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 Gossypium subsp. var.  Cotton
Habit: shrub
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[[]] > Gossypium var. ,

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Gossypium is a genus of 39-40 species of shrubs in the mallow family, Malvaceae, native to the tropical and subtropical regions of both the Old World and the New World. The cotton plants, sources of commercial cotton fabric, are included in this genus.

Cotton shrubs can grow up to 3.0 m ft high. The leaves are broad and lobed, with three to five (or rarely seven) lobes. The seeds are contained in a capsule called a boll, each seed surrounded by fibres of two types.

These fibres are the commercially interesting part of the plant and they are removed by a process called ginning. At the first ginning the longer fibres, called staples, are removed and these are twisted together to form yarn for making thread and weaving into high quality textiles. At the second ginning the shorter fibres, called linters, are removed, and these are woven into lower quality textiles including the eponymous Lint.

Commercial species of cotton plant are G. hirsutum (90% of world production), G. barbadense (8%), G. arboreum and G. herbaceum (together, 2%). While cotton fibres occur naturally in colors of white, brown, and green, fears of contaminating the genetics of white cotton has led many cotton-growing locations to ban growing of coloured cotton varieties.

Standard Cyclopedia of Horticulture

Gossypium (ancient name of the cotton plant). Malvaceae. Cotton. Perhaps thirty or more species of herbs and shrubs of warm countries, although more than 100 have been described; some authorities reduce them to about three. They are grown for the fiber that is borne on the seeds. See Cotton. They are scarcely horticultural subjects, and therefore are not treated fully in this work.

Gossypiums are tall stout herbs, or tree-form bushes: lvs. large, alternate, petiolate, mostly prominently 3-9-lobed but sometimes entire: fls. white, yellow or purplish, provided with 3-5 large cordate calyx-like bracts; calyx entire or somewhat 5-lobed; stamens united into a column; ovary 3-5-celled, each cell 3-11- ovuled; style 3-5-lobed: fr. a loculicidally dehiscent caps., bearing seeds that are obovate, rounded or slightly angular, sometimes smooth, but usually covered with a short down or fuzz and a longer coat of brown, creamy or white hairs, called the lint.

The cottons of commerce belong, according to Lewton, to about eight distinct botanical types and may be divided into two main groups, the New World and the Old World cottons. The New World group includes American Upland cotton (G. hirsutum, Linn.); Sea Island and Egyptian cottons (G. barbadense, Linn.); and the tropical tree cottons of South America (G. brasiliense, Macf. and G. peruvianum, Cav.). The Old World cottons include the Levant cotton (G. herbaceum. Linn.), cultivated in southern Europe and western Asia; the oriental tree cotton (G. arboreum, Linn.), with yellow or purple-red flowers; the common cotton of India (G. neglectum, Todaro); and the Chinese and Japanese cottons (G. nanking, Meyen.).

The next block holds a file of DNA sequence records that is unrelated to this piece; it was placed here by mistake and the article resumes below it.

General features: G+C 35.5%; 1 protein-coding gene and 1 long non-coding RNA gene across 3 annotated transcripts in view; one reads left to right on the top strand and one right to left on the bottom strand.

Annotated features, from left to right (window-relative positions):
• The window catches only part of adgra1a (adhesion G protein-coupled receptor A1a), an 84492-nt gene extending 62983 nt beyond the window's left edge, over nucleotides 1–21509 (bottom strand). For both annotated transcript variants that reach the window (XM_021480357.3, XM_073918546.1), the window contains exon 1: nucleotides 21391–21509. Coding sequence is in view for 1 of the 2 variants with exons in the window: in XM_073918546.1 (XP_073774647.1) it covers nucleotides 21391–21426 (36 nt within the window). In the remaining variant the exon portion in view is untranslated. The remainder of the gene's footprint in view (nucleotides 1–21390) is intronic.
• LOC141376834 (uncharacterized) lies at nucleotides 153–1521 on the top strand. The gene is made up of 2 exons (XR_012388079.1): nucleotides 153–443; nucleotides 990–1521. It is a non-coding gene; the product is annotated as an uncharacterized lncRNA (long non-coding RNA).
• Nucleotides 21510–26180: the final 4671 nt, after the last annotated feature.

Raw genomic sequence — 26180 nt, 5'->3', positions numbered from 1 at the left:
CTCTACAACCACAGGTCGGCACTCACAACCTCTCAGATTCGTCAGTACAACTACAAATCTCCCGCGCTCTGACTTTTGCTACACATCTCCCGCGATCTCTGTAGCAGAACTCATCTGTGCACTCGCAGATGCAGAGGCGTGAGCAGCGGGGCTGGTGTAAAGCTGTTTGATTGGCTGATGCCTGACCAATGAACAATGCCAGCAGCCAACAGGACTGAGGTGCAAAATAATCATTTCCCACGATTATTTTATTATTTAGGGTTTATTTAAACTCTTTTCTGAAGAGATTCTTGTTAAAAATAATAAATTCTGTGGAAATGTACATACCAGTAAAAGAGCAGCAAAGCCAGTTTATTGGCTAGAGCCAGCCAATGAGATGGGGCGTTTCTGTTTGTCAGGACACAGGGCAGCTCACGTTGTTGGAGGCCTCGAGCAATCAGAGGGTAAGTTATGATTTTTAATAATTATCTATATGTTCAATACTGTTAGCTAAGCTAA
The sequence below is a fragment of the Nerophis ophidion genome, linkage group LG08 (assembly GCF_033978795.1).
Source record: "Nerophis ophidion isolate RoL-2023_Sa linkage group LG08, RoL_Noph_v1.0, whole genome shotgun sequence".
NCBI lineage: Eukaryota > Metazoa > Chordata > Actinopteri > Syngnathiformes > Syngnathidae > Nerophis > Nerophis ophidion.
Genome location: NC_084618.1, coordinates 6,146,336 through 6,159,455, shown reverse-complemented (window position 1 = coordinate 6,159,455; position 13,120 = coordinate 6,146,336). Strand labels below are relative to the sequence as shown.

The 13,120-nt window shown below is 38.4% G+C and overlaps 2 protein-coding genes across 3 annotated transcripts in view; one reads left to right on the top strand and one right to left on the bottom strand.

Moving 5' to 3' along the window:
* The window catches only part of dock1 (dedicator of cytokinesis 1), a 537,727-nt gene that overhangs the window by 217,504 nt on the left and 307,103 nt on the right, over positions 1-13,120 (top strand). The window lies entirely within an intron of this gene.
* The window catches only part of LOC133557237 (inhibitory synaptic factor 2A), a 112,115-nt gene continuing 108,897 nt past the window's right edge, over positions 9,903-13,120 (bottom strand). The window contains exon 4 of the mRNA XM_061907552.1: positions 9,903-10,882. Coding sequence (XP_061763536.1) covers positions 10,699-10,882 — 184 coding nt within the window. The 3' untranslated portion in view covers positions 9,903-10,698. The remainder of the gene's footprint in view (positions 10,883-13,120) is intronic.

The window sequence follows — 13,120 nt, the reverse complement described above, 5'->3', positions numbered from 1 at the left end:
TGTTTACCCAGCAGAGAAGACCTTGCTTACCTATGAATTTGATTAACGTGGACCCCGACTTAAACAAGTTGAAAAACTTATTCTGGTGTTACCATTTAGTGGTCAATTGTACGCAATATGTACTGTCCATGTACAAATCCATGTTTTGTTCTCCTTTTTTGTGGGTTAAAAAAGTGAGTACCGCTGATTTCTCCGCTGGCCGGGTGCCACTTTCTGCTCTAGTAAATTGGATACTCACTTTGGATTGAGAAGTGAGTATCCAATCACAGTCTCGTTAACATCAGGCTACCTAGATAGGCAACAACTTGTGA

Cotton (probably G. herbaceum) was grown in gardens in Delaware and Maryland in colonial times as an ornamental plant.

Two species have been offered as ornamental plants. G. davidsonii, Kellogg, from Lower Calif, and Cerros Isls., woody, with handsome yellow fls. purple at the base, 1 in. long, and small cordate mostly entire lvs. G. sturtii, F. Muell., endemic in interior of Australia: shrub, several feet high, more or less marked with black dots: lvs. broadly ovate, entire, 1-2 in. long, glaucous: fls. large, purple with dark center; bracts to 1 in. long, cordate, entire, many-nerved, black-dotted. The common fiber-cottons are sometimes planted in northern gardens for curiosity, but they seldom make attractive plants where the nights are cool; sometimes they are seen in warm glasshouses, with other economic plants. CH

The above text is from the Standard Cyclopedia of Horticulture. It may be out of date, but still contains valuable and interesting information which can be incorporated into the remainder of the article. Click on "Collapse" in the header to hide this text.


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Commercial cotton specieswp

Commercial cotton fibres, used to manufacture cloth, are derived from the fruit of the cotton plant. The following species are grown commercially:

Non-commercial species wp

Many varieties of cotton have been developed by selective breeding and hybridization of the above species. Experiments are ongoing to cross-breed various desirable traits of wild cotton species into the principal commercial species, such as resistance to insects, disease and drought-tolerance.


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Cotton field in Sukhumi botanical garden, photo ca. 1912


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